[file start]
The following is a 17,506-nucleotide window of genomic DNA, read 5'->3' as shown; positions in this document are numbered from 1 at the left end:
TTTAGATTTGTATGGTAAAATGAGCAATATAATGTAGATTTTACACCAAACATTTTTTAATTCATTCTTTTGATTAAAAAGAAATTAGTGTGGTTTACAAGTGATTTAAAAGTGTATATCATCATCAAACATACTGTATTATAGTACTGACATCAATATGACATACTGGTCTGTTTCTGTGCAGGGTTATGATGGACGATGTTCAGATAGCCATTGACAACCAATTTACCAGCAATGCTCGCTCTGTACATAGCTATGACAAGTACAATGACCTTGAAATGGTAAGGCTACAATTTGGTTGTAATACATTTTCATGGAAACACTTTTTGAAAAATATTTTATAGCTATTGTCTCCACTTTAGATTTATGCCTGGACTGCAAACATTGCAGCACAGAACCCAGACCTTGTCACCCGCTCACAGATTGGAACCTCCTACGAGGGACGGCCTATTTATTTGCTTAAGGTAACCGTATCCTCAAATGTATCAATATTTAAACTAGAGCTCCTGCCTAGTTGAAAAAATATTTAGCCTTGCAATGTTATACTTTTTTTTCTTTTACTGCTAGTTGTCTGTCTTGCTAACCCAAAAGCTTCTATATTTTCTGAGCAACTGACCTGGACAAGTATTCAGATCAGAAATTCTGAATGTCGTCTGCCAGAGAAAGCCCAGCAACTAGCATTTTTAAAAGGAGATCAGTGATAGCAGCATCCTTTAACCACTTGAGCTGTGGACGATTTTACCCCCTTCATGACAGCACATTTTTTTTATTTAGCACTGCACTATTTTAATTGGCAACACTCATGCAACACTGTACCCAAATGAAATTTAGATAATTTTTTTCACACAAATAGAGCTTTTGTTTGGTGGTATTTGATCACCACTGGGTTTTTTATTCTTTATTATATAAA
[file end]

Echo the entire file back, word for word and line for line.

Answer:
The following is a 17,506-nucleotide window of genomic DNA, read 5'->3' as shown; positions in this document are numbered from 1 at the left end:
TTTAGATTTGTATGGTAAAATGAGCAATATAATGTAGATTTTACACCAAACATTTTTTAATTCATTCTTTTGATTAAAAAGAAATTAGTGTGGTTTACAAGTGATTTAAAAGTGTATATCATCATCAAACATACTGTATTATAGTACTGACATCAATATGACATACTGGTCTGTTTCTGTGCAGGGTTATGATGGACGATGTTCAGATAGCCATTGACAACCAATTTACCAGCAATGCTCGCTCTGTACATAGCTATGACAAGTACAATGACCTTGAAATGGTAAGGCTACAATTTGGTTGTAATACATTTTCATGGAAACACTTTTTGAAAAATATTTTATAGCTATTGTCTCCACTTTAGATTTATGCCTGGACTGCAAACATTGCAGCACAGAACCCAGACCTTGTCACCCGCTCACAGATTGGAACCTCCTACGAGGGACGGCCTATTTATTTGCTTAAGGTAACCGTATCCTCAAATGTATCAATATTTAAACTAGAGCTCCTGCCTAGTTGAAAAAATATTTAGCCTTGCAATGTTATACTTTTTTTTCTTTTACTGCTAGTTGTCTGTCTTGCTAACCCAAAAGCTTCTATATTTTCTGAGCAACTGACCTGGACAAGTATTCAGATCAGAAATTCTGAATGTCGTCTGCCAGAGAAAGCCCAGCAACTAGCATTTTTAAAAGGAGATCAGTGATAGCAGCATCCTTTAACCACTTGAGCTGTGGACGATTTTACCCCCTTCATGACAGCACATTTTTTTTATTTAGCACTGCACTATTTTAATTGGCAACACTCATGCAACACTGTACCCAAATGAAATTTAGATAATTTTTTTCACACAAATAGAGCTTTTGTTTGGTGGTATTTGATCACCACTGGGTTTTTTATTCTTTATTATATAAA